Oregon’s Ballot Measure 91, which would legalize, regulate, and tax marijuana, has attracted support from several local labor unions.
American Federation of State County and Municipal Employees (AFSCME) Local 88 on Sept. 24 became the third union to endorse the measure. Local 88 represents employees of Multnomah County. Jason Heilbrun, Local 88 vice president and Political Action Committee chair, said the measure will generate new revenue — and public sector jobs — in things like public safety, schools, and senior services. Local 88 also supported the measure on the grounds that marijuana enforcement wastes police resources, and because criminal sentences create barriers to employment, housing and education loans for those convicted.
AFSCME Local 328, representing employees of Oregon Health and Science University, also voted to endorse Measure 91.
And United Food & Commercial Workers (UFCW) Local 555, the state’s largest private sector union, is energetically backing the measure, in line with the union’s national policy. Local 555 Secretary-Treasurer Jeff Anderson said the union is contributing $35,000 to the campaign, and is working to register and educate voters and its own members.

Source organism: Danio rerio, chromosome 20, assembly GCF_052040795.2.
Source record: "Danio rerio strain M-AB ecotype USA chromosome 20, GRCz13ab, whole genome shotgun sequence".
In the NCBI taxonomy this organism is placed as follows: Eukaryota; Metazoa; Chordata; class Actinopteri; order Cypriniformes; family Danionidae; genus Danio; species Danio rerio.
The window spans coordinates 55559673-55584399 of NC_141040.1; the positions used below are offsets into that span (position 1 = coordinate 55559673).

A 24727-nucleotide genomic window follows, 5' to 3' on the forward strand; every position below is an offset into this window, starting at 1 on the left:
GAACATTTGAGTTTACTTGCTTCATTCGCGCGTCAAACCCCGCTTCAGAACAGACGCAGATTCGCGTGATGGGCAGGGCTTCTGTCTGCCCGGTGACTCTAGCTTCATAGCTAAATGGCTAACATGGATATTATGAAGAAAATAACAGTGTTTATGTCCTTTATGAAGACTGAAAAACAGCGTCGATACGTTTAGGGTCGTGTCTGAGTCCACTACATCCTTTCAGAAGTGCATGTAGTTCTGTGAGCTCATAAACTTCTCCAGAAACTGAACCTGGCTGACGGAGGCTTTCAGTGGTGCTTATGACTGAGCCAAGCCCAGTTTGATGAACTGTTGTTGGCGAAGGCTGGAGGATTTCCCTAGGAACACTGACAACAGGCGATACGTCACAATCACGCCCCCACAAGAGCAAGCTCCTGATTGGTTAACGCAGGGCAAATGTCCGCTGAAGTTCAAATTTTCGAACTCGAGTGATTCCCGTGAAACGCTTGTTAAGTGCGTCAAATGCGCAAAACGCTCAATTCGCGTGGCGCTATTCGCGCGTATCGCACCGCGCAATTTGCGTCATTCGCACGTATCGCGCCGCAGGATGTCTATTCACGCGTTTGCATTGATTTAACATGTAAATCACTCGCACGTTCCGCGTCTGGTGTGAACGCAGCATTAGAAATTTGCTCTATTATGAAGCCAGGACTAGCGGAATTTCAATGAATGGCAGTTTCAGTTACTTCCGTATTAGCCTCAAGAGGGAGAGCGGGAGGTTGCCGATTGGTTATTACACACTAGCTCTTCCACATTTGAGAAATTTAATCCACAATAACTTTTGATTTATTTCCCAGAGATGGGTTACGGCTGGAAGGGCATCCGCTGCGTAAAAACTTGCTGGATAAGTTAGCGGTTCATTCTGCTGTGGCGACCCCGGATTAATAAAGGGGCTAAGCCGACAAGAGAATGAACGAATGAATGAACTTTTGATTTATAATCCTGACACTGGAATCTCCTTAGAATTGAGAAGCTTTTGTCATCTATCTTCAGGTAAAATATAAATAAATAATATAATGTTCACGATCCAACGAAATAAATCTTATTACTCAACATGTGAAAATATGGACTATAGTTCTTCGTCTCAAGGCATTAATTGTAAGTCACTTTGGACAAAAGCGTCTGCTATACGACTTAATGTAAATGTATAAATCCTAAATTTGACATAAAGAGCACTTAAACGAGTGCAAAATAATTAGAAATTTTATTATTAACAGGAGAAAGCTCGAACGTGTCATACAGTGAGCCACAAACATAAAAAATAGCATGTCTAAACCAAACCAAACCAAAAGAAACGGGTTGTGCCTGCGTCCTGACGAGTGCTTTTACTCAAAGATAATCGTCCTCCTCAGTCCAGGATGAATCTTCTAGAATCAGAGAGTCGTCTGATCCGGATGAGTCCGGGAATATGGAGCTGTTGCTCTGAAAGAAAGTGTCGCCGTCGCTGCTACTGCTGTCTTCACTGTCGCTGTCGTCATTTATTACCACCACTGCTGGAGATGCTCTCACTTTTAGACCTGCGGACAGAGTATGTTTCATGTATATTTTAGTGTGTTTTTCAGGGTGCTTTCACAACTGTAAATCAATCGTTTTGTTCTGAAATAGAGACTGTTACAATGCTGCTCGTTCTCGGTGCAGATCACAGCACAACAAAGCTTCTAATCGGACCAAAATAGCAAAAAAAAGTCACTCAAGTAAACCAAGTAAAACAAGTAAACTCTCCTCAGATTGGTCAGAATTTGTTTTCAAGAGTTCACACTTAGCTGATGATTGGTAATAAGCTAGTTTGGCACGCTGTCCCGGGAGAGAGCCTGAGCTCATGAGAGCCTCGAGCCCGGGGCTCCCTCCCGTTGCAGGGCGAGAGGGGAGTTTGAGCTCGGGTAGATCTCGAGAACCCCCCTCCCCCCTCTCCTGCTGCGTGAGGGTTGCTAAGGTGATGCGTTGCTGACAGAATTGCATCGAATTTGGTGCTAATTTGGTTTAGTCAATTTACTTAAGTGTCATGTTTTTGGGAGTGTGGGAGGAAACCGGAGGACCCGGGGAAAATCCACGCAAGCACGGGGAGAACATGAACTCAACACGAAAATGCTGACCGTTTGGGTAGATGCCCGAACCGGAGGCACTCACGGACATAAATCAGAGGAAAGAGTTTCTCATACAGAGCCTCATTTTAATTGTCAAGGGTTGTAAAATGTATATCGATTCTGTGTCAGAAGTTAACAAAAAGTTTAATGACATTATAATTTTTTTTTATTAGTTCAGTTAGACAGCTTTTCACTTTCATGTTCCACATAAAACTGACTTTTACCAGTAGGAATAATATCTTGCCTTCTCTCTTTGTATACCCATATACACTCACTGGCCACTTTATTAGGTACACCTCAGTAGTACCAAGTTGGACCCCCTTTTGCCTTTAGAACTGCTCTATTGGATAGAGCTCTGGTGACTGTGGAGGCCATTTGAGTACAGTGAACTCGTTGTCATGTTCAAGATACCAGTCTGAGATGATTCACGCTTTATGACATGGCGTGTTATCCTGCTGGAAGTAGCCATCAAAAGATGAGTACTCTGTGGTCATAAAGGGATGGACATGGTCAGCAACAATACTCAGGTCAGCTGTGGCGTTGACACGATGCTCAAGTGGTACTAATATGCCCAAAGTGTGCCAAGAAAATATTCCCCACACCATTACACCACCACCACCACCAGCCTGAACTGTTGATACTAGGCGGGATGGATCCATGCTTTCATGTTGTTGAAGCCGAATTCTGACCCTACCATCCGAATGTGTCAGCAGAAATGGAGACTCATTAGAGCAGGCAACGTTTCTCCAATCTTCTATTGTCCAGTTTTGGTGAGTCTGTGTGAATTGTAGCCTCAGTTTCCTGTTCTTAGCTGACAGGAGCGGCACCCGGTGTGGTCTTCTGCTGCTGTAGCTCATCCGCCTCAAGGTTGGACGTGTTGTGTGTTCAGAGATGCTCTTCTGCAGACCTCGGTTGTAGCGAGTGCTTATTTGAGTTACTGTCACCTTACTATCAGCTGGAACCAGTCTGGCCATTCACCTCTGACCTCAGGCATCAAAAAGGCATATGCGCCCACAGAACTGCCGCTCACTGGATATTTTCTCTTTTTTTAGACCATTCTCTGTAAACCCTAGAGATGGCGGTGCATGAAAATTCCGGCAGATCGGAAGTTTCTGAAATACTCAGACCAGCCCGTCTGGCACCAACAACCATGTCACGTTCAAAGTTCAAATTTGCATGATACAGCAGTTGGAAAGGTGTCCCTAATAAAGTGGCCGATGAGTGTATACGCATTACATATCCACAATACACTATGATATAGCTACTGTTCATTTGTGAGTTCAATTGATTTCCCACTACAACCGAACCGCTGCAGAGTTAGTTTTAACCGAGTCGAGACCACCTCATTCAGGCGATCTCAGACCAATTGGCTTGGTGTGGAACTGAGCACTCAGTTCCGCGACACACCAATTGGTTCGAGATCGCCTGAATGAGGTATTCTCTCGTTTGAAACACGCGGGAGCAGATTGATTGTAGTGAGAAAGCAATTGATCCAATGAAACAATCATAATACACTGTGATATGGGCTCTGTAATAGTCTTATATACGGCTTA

Anderson said participants at Hempstalk — an annual festival calling for marijuana legalization — were surprised and pleased Sept. 28 when he came on stage in Portland’s Waterfront Park to announce his union’s support for the measure. UFCW represents about 600 cannabis workers in other states thus far, Anderson said, and passing Measure 91 is a priority for the national union.
“We look at this as a jobs issue,” Anderson said. “Our union is in a position to organize growers, retailers and medical dispensaries.”
One other labor organization — Northwest Oregon Labor Council — voted a resolution in favor of the measure, in the form of a recommendation that the Oregon AFL-CIO endorse it, but the board of the state labor federation declined to take action.
Twenty-three states including Oregon have legalized medical use of marijuana, and two states — Colorado and Washington — have legalized recreational use by adults. Full legalization is also on the ballot this year in Alaska.
The Oregon measure would allow the possession, manufacture, sale of marijuana by and to adults, subject to licensing, regulation, and taxation by the Oregon Liquor Control Commission. Of the tax revenues generated, 40 percent would fund K-12 education, 20 percent would go to mental health and alcohol and drug treatment, 20 percent would go to local law enforcement, 15 percent to state police, and 5 percent to the Oregon Health Authority. Driving under the influence would still be against the law, and cities and counties would be allowed to prohibit retail sales.